The claim that religion is metaphor is not a claim that there is no underlying truth; it is a reminder that the truth we proclaim through metaphor is imperfectly known. As such, it stakes out an important middle ground in the question of what we can know.
There are those who argue that language should be used only to make objective statements about objective realities and truths. These objectivists believe that using metaphor is using words in their “improper senses” to stir emotions and, therefore, leads “away from truth and toward illusion.” Their belief is built on the idea that there is an objective reality independent of humanity that can be known, an idea that can be comforting in an uncertain world.
On the other side of the issue are the subjectivists, who argue that truth depends entirely on one’s own perspective. It is an idea found at the heart of post-modernism, known for many things, but in the arena of philosophy and religion primarily known for one basic tenet: there is no absolute truth. It is not simply a rejection of the medieval idea that truth came through divine revelation, or the modern idea that truth was known through human reason; it rejects the idea that there is an absolute truth at all.[*]
Between these two, metaphor offers a middle ground. Lakoff and Johnson see the use of metaphor as neither an objective nor a subjective kind of rationality, but as an imaginative rationality. Metaphor uses one of the most important tools that we have for trying to “comprehend partially what cannot be comprehended totally: our feelings, aesthetic experiences, moral practices, and spiritual awareness.” In this way, metaphor does not need to deny the existence of truth, but it accommodates our inability to perfectly know what the truth is.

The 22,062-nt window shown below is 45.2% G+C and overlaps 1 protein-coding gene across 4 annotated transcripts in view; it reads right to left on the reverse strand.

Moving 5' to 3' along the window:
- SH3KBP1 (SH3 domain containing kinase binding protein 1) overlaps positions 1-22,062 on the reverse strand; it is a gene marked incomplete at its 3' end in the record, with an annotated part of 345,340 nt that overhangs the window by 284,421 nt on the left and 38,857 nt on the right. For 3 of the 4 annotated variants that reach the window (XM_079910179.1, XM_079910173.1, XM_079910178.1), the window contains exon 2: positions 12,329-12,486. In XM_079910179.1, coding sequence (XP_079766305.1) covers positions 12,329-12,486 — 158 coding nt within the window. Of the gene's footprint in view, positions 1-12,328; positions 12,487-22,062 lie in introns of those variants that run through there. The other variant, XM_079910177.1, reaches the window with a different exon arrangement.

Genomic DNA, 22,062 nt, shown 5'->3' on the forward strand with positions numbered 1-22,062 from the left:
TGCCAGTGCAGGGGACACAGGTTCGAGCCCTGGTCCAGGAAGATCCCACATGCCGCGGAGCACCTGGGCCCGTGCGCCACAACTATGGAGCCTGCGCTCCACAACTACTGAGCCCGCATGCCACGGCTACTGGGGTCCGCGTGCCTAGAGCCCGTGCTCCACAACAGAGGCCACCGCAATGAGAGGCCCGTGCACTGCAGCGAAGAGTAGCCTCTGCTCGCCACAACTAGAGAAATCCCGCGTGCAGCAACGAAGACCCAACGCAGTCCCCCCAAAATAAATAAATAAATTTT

The use of metaphor doesn’t mean that there is no objective truth. It means that truth has to be conveyed in ways that people can relate to and understand. And in order to do that, the truth has to be expressed in ways that appeal to ordinary human experience—through metaphor. Because it is impossible to separate metaphor from our experience of the world, we will never have certainty as to what that objective truth is. That is, the truth will always be expressed in terms that come from our experience—not from some objective reality.
Is there an ultimate truth? I like to think that there is. Of course, I cannot be certain that there is. I’m not alone in that; indeed, mathematicians and scientists and theologians have spent their lives looking for that ultimate truth, convinced that it exists. I will admit this: the post-modernists are right in saying that human beings will never know this ultimate truth with certainty. The statement that there is no absolute truth may not be true as a matter of ontology—that is, as a matter of the existence of things[†]—but it is certainly correct as a matter of epistemology—that is, what can be known. The truth is out there; but so long as we’re using metaphors to describe the ultimate reality of things, we will never be able to claim to have captured it perfectly.
Our understanding may be incomplete, our knowledge lacking. We may never be able to comprehend with fullness the nature of ultimate reality, and the metaphors that we use to talk about that ultimate truth are not the same as the truths they represent. But they are pointers toward that truth, and, in that capacity, they have great value to us.
[*] It has been pointed out, of course, that the statement “There is no absolute truth” is itself a statement of absolute truth. It’s an inherent contradiction that might show a fatal overreach in this approach of post-modernist philosophy.
[†] As noted above in Chapter 16, however, there are those who argue that quantum uncertainty isn’t just an epistemological phenomenon, it’s ontological.
 Lakoff and Johnson, 186-88.
 Ibid., 193.